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  • The invasion of the concept snatchers: The origins, distortions, and future of the continuity hypothesis.
    This article explains the origins and development of the continuity hypothesis in work by cognitively oriented dream researchers. Using blind quantitative analyses of lengthy dream series from several individuals, in conjunction with inferences presented to the individual dreamers to corroborate or reject, these researchers discovered that the same conceptions and personal concerns that animate waking thought are very often enacted in dreams. Other types of studies later supported this finding. The article argues that the cognitive origins and definition of the continuity hypothesis have been distorted by those dream researchers who mistakenly claim that the concept is focused on dreaming as an incorporation of everyday experiences. A review of the literature on experiential and experimental influences on dreams, which includes studies of day residues, the experimental manipulation of presleep events, the incorporation of during-sleep stimuli, laboratory references in laboratory-collected dreams, and the influence of routine daily events, reveals that none of them is very influential and most are trivial. The article concludes that those who study experiential factors should adopt a phrase such as “incorporation hypothesis” to avoid confusion in the literature and make clear that the continuity hypothesis is a central one in an emerging neurocognitive theory of dreams. The intensity of personal concerns and interests, not the events of the day, shape central aspects of dream content. In particular, the frequency of characters or activities reveals the intensity of various concerns, and these concerns can be discovered for individuals through comparisons with normative findings. (PsycINFO Database Record (c) 2017 APA, all rights reserved)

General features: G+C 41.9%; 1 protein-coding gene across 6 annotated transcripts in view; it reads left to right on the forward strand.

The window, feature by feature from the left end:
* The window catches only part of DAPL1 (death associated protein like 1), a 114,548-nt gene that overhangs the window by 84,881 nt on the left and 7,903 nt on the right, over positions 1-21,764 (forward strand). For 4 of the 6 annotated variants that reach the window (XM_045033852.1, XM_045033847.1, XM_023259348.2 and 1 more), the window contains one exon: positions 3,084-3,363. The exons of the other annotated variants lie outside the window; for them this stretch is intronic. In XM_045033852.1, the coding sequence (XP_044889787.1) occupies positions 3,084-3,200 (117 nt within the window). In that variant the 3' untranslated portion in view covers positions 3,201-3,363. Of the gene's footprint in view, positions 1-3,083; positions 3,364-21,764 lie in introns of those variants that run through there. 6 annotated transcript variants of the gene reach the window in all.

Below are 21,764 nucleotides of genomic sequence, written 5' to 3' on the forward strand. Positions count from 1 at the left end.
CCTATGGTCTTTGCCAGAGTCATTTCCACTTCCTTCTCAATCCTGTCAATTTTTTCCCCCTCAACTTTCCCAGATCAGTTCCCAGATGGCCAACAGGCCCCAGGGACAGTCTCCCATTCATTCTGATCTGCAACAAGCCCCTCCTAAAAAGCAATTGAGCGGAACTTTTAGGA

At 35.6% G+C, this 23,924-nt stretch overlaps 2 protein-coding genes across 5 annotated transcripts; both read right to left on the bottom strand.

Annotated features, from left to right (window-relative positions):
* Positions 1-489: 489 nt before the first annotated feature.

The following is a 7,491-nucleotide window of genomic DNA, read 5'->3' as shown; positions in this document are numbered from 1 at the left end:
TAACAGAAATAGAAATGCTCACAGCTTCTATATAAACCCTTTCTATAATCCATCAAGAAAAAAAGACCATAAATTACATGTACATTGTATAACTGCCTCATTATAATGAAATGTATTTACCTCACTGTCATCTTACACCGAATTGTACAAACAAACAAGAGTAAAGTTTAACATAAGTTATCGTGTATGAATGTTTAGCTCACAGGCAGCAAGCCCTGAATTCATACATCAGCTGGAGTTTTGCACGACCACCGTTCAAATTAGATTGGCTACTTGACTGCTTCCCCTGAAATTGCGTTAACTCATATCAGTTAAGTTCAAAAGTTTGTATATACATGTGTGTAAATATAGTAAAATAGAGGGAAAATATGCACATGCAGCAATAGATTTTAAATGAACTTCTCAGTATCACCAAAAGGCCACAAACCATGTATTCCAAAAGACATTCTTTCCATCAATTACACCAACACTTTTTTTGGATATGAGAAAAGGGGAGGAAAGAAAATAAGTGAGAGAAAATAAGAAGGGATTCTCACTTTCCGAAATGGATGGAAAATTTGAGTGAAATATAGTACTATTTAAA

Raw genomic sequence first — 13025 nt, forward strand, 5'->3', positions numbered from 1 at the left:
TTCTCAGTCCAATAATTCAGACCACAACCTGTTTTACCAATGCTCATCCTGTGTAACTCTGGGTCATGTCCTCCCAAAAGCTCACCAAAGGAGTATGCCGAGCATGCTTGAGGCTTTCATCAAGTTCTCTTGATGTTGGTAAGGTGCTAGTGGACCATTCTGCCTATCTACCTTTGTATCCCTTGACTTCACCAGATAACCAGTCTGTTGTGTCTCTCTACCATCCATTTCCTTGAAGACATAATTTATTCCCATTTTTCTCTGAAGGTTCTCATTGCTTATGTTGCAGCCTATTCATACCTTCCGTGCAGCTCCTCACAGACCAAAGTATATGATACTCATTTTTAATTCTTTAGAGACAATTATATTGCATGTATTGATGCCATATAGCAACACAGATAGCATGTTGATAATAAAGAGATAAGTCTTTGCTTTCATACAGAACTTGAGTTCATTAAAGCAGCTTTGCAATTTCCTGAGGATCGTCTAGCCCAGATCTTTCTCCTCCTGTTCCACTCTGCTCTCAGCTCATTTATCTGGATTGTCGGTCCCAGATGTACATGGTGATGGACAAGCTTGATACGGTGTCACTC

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  • Inner ghosts: Encounters with threatening dream characters in lucid dreams.